Harden Murrumburrah Landcare Group - A personal perspective
David Cusack [note 1]
Harden Murrumburrah Landcare Group covers the Harden Shire which pretty much takes in the Jugiong Creek catchment, the Jugiong creek flows into the Murrumbidgee River at Jugiong. The district has around a 600mm average annual rainfall and in the areas suitable for cropping has a reputation for high dryland wheat and canola yields. It is a mixed farming area with beef cattle, wool and meat sheep as well as stone fruit being produced.
The Production Environment Tension
Not withstanding the fact that the first official Landcare group formed in Australia was the Winjallok Landcare group from near St Arnaud in Victoria, Landcare as a national movement began with a fruitful alliance between Rick Farley of the National Farmers Federation (NFF) and Philip Toyne of the Australian Conservation Foundation (ACF). [note 2] It could be said to have been born a little over 20 years ago when Bob Hawke, I guess acting as mid-wife, stood near the junction of the Darling and Murrumbidgee rivers and announced that the 1990s would the decade of Landcare. The ACF and NFF were considered by many as surprising bedfellows but I think this slightly uncomfortable marriage is part of the tension that underlies Landcare to many of the primary producers that make up a large part of Landcare in Australia. This tension is the balancing act that requires us to return what is needed to the land while removing product to sustain ourselves. To quote Aldo Leopold "Conservation is harmony between people and the land". I believe that since Landcare came about the relationship between people and the land has been more harmonious.
Harden Murrumburrah Landcare Group was formed on the 26th of February 1990. A seminar
was held which advertised the theme "a search for information" and it boasted two goals:
- to assess the current situation regarding soil types and management strategies in the Harden Shire; and
- to gauge local interest in forming the HMLG.
A gathering of 70-odd farmers from the Harden district paid their $12 entry fee to witness the opening address from Senator David Brownhill of the NSW Nationals, as well as the birth of HMLG. The steering committee realised that if they just held a meeting to elect a committee, few people would attend. They had the foresight to arrange the day around a multitude of interesting speakers who would cover the issues that were relevant to their farming businesses. This pragmatic approach to Landcare has allowed HMLG to continue to engage landholders on important issues such as soil health, tree cover decline and salinity, to name a few. The early aims of the group were to address a small number of obvious problems: soil erosion caused by conventional tillage methods, scotch thistle infestations and lack of tree cover throughout the Shire. To some extent we have been successful in achieving these early goals. The release of the stem boring and seed eating weevils as a biological control of the scotch thistle has kept them in check. The adoption of minimum and no till not to mention stubble retention throughout district has been almost universal. Given our low base number of 2.8% tree cover throughout the shire there is still a long way to go but as you drive around the district there are many more trees than there were twenty years ago.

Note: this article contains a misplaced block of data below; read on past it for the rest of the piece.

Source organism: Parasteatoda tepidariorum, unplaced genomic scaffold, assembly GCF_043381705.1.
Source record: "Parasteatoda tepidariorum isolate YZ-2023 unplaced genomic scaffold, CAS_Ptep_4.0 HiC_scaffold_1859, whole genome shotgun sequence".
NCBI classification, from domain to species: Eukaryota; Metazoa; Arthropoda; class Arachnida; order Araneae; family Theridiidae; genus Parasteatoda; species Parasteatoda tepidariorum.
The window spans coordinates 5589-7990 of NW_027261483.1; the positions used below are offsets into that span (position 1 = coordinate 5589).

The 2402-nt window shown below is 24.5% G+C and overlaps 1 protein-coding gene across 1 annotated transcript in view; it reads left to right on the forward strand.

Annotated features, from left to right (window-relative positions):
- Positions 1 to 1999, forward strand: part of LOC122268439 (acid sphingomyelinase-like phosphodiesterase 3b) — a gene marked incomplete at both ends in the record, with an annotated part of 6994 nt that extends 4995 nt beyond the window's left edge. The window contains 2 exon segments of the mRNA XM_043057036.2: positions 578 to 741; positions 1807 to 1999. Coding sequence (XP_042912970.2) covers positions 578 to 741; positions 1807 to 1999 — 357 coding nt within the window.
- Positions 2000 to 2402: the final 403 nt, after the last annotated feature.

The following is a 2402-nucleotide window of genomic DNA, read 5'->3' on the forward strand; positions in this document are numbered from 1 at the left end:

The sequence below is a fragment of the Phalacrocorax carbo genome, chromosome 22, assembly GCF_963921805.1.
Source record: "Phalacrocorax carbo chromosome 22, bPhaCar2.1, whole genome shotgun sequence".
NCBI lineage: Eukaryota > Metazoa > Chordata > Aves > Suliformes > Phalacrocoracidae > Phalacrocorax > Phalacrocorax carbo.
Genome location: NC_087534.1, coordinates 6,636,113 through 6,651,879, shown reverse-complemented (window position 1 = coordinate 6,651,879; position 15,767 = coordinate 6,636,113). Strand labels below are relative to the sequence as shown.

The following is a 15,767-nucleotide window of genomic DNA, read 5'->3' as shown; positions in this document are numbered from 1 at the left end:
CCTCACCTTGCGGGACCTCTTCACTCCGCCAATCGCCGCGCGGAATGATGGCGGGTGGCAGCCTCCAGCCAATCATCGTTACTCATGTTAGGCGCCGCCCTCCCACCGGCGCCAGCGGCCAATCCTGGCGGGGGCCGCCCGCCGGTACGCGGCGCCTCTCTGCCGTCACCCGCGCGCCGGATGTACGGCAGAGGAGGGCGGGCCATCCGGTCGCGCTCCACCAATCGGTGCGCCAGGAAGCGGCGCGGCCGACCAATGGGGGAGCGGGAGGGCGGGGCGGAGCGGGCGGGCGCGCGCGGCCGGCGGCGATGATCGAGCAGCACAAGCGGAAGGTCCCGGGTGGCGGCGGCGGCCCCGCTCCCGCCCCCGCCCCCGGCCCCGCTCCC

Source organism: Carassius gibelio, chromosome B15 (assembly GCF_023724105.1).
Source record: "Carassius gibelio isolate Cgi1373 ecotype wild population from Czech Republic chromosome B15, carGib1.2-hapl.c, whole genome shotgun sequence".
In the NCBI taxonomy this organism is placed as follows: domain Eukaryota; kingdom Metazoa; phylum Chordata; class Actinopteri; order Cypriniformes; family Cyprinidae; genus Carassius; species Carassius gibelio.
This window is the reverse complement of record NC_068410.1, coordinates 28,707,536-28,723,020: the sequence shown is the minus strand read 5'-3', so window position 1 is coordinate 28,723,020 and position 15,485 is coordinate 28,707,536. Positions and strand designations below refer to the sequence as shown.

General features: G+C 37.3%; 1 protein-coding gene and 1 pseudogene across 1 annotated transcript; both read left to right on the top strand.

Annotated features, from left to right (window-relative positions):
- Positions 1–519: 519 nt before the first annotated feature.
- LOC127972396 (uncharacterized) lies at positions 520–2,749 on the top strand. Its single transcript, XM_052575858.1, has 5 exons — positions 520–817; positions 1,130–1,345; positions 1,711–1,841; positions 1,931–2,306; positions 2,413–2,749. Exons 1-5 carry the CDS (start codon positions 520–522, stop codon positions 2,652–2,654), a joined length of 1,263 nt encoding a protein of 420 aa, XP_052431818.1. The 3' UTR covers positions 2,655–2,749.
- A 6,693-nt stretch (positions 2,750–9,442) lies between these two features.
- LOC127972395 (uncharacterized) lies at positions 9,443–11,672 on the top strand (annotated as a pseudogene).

There is a lot of self interest in rural Landcare groups, Harden is no different. I see no problem with this but it has to be understood we are working on and in our businesses when we address environmental issues. This is very different to urban groups that do a lot of voluntary work on public land.
Due to Harden's proximity to Canberra it has been comparatively easy for us to engage with bodies such as the CSIRO to work together on research into such things as improved cropping methods. These relationships commenced with the start of the group. The relationships with government and quasi government agencies have been an important part of the group's activities. We have had the district agronomist as well as private business agronomists sit on our committee and this has helped maintain a flow of information in both directions.
One of the important moves the founding committee made was to engage the services of Louise Hufton as Landcare Coordinator. Louise is recognized today as one of the most accomplished community people in Landcare [note 3]. Louise's position was funded initially for 1 day per fortnight. Louise, like so many early Landcare coordinators is now an employee of a state run NRM body, in this case the Murrumbidgee Catchment Management Authority. Louise has one day per week to allocate to Landcare activities, this is funded by the CMA. One of the reasons Harden Murrumburrah Landcare has performed so well over the years is Louise, who has provided continuity and being a local has a very good feel for the issues of the day. However it is important that the group gives direction to the coordinator as it is not their job to be driving things, where they have to, Landcare groups will often fail. We are very fortunate to have had the one person in this position since the group's early days. Some groups are loosing their Natural Resource Officers, as they are referred to by the CMA, as they are not being replaced when they leave. Landcare groups as we all know have always needed the support of a coordinator as the administration load is too much for volunteers. This support person must have a certain amount of independence as they need to be answerable to Landcare in their support capacity. We have to have this, it is not negotiable. HMLG has had to fight over the years to maintain this support but this should not be necessary. If politicians, bureaucrats and NRM representatives wish to share the positive kudos surrounding the Landcare movement then they need to support it at an appropriate level. In some places this is happening and it is heartening that the Federal Government has reinstated regional facilitators but support is also needed at the district level. The high attrition rate and consolidation of groups in some areas has made this more achievable.